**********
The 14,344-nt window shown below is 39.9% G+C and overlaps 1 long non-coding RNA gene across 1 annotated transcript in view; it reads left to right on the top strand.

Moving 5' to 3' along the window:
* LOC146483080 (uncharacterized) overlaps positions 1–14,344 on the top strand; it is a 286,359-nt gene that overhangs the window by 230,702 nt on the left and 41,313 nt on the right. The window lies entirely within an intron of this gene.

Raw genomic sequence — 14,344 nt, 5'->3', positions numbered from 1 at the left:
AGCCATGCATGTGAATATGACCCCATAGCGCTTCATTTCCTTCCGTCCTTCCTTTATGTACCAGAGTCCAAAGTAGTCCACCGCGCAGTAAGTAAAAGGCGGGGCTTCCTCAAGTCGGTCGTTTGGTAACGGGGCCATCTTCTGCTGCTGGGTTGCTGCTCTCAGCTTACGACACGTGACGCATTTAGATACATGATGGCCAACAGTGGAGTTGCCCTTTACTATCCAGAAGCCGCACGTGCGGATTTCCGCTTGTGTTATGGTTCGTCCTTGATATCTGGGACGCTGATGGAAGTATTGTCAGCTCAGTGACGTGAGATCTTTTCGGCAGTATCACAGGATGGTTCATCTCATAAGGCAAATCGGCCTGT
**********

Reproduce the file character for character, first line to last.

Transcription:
The 14,344-nt window shown below is 39.9% G+C and overlaps 1 long non-coding RNA gene across 1 annotated transcript in view; it reads left to right on the top strand.

Moving 5' to 3' along the window:
* LOC146483080 (uncharacterized) overlaps positions 1–14,344 on the top strand; it is a 286,359-nt gene that overhangs the window by 230,702 nt on the left and 41,313 nt on the right. The window lies entirely within an intron of this gene.

Raw genomic sequence — 14,344 nt, 5'->3', positions numbered from 1 at the left:
AGCCATGCATGTGAATATGACCCCATAGCGCTTCATTTCCTTCCGTCCTTCCTTTATGTACCAGAGTCCAAAGTAGTCCACCGCGCAGTAAGTAAAAGGCGGGGCTTCCTCAAGTCGGTCGTTTGGTAACGGGGCCATCTTCTGCTGCTGGGTTGCTGCTCTCAGCTTACGACACGTGACGCATTTAGATACATGATGGCCAACAGTGGAGTTGCCCTTTACTATCCAGAAGCCGCACGTGCGGATTTCCGCTTGTGTTATGGTTCGTCCTTGATATCTGGGACGCTGATGGAAGTATTGTCAGCTCAGTGACGTGAGATCTTTTCGGCAGTATCACAGGATGGTTCATCTCATAAGGCAAATCGGCCTGT